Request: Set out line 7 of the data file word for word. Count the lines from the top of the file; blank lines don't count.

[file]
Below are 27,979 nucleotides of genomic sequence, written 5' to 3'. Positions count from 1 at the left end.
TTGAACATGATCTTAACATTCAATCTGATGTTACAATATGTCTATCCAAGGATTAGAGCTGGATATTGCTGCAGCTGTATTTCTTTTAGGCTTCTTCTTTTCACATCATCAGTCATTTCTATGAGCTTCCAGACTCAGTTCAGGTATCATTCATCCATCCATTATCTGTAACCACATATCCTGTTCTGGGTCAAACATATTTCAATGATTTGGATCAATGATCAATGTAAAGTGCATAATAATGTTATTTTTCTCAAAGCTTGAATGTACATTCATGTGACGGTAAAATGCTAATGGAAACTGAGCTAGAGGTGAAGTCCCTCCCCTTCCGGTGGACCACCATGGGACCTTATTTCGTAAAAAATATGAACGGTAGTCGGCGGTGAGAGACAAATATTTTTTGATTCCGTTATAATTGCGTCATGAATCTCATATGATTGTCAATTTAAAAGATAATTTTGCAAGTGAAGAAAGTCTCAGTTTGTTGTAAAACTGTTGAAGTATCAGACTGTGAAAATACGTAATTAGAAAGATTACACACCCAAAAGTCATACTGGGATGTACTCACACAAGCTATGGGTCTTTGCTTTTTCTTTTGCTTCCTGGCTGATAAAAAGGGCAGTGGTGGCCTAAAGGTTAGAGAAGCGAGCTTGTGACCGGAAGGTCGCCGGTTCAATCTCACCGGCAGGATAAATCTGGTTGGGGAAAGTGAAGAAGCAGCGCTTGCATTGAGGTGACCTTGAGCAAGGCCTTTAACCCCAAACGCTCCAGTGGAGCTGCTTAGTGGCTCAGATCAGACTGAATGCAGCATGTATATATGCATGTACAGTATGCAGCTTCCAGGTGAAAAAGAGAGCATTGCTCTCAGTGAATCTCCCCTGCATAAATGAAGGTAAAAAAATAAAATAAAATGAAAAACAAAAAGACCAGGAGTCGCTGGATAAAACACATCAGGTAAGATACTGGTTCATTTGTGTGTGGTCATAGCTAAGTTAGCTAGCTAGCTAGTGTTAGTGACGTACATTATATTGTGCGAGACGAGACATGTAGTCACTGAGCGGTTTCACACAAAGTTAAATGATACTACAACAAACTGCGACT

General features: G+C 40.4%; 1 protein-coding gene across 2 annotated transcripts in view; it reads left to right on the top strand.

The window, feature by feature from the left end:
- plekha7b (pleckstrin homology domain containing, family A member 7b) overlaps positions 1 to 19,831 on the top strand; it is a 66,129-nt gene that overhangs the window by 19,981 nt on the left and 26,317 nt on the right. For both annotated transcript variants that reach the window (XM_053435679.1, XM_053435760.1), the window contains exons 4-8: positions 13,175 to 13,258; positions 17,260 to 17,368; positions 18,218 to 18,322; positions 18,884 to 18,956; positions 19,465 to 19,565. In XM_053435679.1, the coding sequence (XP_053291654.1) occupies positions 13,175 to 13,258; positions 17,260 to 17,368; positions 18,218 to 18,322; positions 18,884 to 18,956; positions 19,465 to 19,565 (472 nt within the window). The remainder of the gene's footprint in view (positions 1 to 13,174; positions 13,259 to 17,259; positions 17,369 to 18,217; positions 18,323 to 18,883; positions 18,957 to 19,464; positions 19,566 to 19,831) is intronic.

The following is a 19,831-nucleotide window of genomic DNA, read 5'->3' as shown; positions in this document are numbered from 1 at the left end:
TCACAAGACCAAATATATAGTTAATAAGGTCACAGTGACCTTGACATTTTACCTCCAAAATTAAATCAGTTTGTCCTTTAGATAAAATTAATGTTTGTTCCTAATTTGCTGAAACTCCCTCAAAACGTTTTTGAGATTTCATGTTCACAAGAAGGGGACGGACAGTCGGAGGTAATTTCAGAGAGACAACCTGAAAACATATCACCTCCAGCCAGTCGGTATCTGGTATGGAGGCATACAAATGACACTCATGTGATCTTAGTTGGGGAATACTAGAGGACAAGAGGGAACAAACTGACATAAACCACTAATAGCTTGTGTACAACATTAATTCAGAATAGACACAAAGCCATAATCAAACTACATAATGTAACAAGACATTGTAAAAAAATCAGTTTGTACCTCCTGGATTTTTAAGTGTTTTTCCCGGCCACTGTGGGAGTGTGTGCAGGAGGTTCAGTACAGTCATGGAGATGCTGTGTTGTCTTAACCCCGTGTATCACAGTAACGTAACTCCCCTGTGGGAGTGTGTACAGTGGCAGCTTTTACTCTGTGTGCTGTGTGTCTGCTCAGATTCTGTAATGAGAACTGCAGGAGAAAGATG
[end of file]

TCACAAGACCAAATATATAGTTAATAAGGTCACAGTGACCTTGACATTTTACCTCCAAAATTAAATCAGTTTGTCCTTTAGATAAAATTAATGTTTGTTCCTAATTTGCTGAAACTCCCTCAAAACGTTTTTGAGATTTCATGTTCACAAGAAGGGGACGGACAGTCGGAGGTAATTTCAGAGAGACAACCTGAAAACATATCACCTCCAGCCAGTCGGTATCTGGTATGGAGGCATACAAATGACACTCATGTGATCTTAGTTGGGGAATACTAGAGGACAAGAGGGAACAAACTGACATAAACCACTAATAGCTTGTGTACAACATTAATTCAGAATAGACACAAAGCCATAATCAAACTACATAATGTAACAAGACATTGTAAAAAAATCAGTTTGTACCTCCTGGATTTTTAAGTGTTTTTCCCGGCCACTGTGGGAGTGTGTGCAGGAGGTTCAGTACAGTCATGGAGATGCTGTGTTGTCTTAACCCCGTGTATCACAGTAACGTAACTCCCCTGTGGGAGTGTGTACAGTGGCAGCTTTTACTCTGTGTGCTGTGTGTCTGCTCAGATTCTGTAATGAGAACTGCAGGAGAAAGATG